This crisis also showed that the global economy needs an effective firefighter that can be rapidly deployed, and the IMF has been active on this front. The institution helped a wide array of countries meet their financing needs and so mitigate the economic and social costs of the crisis. The IMFC supported a tripling of the IMF’s lending capacity to an unprecedented US$750 billion and-in addition-a doubling of its capacity for concessional lending to low-income countries. In response, the IMF has adapted to circumstances, emphasizing flexibility and crisis prevention. Aside from a commitment to more up-front financing in general, we have specifically introduced a new Flexible Credit Line, providing large-scale up-front financing with no policy conditions to countries with a sustained track record of very strong policies. We are also committed to more streamlined and focused conditionality and the protection of social safety nets. We have a special duty to our low-income members, and we are in the process of modifying our concessional lending facilities to make them more flexible and effective.
Aside from our lending activities, the G-20 leaders have indicated their support to the IMF in providing candid, evenhanded, and independent surveillance. As the crisis broke, we were ahead of the curve with our policy advice and with our forecasts for the global economy. We have been beefing up our early warning exercise, looking especially at systemic risks, macrofinancial linkages, and spillovers across countries, and we are also working on promoting greater transparency in our operations.
I would like to take note of the unparalleled commitment to multilateralism on display during this crisis. There have been few instances in recent history in which we have witnessed this degree of economic policy cooperation. We saw coordination in the monetary arena, with the fiscal stimulus, and we are now seeing signs of a more common approach to the cleansing of bank balance sheets. The IMF itself has proven an essential vehicle of multilateralism, in its surveillance and lending roles. And the world economy is benefiting—systemic risks have faded, and we are forecasting a recovery in the first half of 2010. The challenge is to sustain this degree of cooperation, even when the crisis has passed.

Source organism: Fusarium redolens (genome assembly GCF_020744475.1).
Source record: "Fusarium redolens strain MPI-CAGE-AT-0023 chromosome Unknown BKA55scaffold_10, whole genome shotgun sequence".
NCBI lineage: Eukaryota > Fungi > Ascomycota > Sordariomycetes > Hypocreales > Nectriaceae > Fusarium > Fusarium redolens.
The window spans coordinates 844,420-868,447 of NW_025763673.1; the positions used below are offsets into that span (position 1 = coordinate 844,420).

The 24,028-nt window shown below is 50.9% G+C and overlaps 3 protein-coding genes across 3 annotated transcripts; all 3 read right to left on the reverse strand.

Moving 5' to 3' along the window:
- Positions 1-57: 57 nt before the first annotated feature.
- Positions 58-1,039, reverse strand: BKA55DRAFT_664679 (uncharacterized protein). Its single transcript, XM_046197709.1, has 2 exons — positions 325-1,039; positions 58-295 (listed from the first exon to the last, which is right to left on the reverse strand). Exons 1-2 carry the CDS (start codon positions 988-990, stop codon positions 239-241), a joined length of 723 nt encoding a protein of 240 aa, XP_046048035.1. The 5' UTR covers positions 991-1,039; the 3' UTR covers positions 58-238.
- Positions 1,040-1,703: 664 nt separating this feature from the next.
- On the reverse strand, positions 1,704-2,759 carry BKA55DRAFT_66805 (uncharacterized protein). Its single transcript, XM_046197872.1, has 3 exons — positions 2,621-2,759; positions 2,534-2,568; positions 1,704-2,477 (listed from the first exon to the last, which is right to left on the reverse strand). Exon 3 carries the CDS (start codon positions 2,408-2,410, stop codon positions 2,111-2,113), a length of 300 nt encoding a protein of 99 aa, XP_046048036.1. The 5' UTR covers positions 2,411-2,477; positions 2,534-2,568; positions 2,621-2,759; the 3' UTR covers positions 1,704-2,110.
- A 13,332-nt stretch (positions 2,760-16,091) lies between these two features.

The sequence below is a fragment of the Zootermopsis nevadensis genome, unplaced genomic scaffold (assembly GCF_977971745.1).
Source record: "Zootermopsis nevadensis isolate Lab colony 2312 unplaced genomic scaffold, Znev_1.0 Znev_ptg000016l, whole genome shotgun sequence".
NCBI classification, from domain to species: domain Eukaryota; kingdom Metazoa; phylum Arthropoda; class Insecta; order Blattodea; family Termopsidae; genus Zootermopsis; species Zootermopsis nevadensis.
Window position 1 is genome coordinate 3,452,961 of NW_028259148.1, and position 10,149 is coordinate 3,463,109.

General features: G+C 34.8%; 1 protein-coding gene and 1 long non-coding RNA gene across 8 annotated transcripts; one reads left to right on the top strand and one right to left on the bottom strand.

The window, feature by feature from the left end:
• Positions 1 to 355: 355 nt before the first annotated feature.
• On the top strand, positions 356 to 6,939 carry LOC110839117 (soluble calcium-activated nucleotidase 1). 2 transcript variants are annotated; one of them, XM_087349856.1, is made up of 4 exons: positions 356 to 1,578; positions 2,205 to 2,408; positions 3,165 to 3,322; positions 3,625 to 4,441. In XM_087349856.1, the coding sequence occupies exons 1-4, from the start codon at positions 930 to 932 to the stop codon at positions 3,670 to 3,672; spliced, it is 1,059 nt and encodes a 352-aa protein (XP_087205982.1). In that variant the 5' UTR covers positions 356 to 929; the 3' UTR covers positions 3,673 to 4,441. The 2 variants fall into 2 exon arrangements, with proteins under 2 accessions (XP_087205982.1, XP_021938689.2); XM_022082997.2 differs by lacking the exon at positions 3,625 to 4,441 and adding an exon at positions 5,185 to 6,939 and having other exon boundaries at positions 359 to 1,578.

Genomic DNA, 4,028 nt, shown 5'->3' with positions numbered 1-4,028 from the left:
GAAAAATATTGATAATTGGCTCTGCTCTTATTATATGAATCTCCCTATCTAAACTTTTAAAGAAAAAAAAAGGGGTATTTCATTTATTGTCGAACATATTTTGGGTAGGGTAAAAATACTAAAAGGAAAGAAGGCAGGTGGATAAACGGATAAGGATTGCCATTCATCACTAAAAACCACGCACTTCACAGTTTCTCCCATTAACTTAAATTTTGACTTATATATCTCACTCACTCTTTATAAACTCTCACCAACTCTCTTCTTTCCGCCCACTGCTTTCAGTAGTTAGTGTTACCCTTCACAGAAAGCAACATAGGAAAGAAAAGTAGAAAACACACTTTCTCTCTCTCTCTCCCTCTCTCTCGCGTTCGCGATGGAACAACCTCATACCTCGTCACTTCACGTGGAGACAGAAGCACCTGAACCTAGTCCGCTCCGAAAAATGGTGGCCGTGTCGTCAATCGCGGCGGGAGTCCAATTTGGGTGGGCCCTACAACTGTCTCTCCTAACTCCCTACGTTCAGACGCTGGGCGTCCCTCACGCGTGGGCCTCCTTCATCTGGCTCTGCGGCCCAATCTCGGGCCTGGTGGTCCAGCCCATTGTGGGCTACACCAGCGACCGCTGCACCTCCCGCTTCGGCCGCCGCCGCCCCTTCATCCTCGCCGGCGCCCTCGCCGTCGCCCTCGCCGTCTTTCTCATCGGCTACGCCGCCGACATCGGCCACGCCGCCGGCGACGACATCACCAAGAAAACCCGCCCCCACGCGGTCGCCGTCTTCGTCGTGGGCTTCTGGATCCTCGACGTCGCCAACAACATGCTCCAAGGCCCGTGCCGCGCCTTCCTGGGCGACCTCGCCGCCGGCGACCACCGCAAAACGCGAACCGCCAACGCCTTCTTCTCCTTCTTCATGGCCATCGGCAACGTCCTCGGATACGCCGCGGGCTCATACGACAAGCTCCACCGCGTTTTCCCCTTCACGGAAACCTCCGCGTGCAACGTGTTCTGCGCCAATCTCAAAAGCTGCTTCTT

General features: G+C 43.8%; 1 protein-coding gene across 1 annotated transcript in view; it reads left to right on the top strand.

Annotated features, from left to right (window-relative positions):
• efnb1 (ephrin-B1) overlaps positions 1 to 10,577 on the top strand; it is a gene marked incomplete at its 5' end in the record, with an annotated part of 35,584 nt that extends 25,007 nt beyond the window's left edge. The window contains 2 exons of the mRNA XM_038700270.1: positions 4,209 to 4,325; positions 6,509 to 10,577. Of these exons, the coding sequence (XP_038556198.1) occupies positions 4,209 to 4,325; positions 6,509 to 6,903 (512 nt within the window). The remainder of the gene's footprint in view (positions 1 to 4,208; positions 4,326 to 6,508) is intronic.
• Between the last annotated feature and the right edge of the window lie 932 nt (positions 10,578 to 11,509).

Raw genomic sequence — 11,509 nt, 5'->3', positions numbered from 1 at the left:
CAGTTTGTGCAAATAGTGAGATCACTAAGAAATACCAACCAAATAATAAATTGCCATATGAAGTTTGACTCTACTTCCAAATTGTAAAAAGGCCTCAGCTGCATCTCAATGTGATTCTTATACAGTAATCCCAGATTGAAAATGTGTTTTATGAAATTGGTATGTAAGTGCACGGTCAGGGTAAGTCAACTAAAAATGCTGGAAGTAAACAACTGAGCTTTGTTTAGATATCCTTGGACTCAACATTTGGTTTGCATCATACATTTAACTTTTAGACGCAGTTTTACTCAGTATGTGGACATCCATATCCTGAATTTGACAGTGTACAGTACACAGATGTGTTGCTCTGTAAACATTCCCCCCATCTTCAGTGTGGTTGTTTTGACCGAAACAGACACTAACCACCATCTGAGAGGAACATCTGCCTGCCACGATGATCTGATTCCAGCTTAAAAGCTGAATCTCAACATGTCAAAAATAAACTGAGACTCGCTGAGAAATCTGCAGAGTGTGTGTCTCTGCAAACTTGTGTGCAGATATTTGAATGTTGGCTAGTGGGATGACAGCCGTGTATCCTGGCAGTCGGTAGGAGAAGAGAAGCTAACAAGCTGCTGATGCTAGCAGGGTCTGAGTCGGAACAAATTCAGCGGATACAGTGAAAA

Of course, the effectiveness of the IMF depends on its legitimacy among its global membership. As the dynamic emerging markets assume a greater role on the world stage, this must be reflected in IMF decision making. It is therefore appropriate that the IMFC recommended that we speed up quota and voice reform, to give more weight to emerging and low-income countries.
Looking ahead, the challenges are daunting. The global financial crisis is not yet over, but countries are already preparing exit strategies from the unprecedented policy interventions put in place to fight the crisis. The IMF is assisting its members by providing key analytical work as input into these exit strategies. There are many unanswered questions, from the global growth engine and the future of global imbalances to the shape of the international financial system. As always, we stand ready to help our global membership grapple with these all-important issues.
Letter of Transmittal to the Board of Governors
July 31, 2009
Dear Mr. Chairman:
I have the honor to present to the Board of Governors the Annual Report of the Executive Board for the financial year ended April 30, 2009, in accordance with Article XII, Section 7(a) of the Articles of Agreement of the International Monetary Fund and Section 10 of the IMF’s By-Laws. In accordance with Section 20 of the By-Laws, the administrative and capital budgets of the IMF approved by the Executive Board for the financial year ending April 30, 2010, are presented in Chapter 5. The audited financial statements for the year ended April 30, 2009, of the General Department, the SDR Department, and the accounts administered by the IMF, together with reports of the external audit firm thereon, are presented in Appendix VI, which appears on the CD-ROM version of the Report, as well as at www.imf.org/external/pubs/ft/ar/2009/eng/index.htm. The external audit and financial reporting processes were overseen by the External Audit Committee, comprising Mr. Steve Anderson (Chair), Mr. Thomas O’Neill, and Mr. Ulrich Graf, as required under Section 20(c) of the Fund’s By-Laws.
Managing Director and Chair of the Executive Board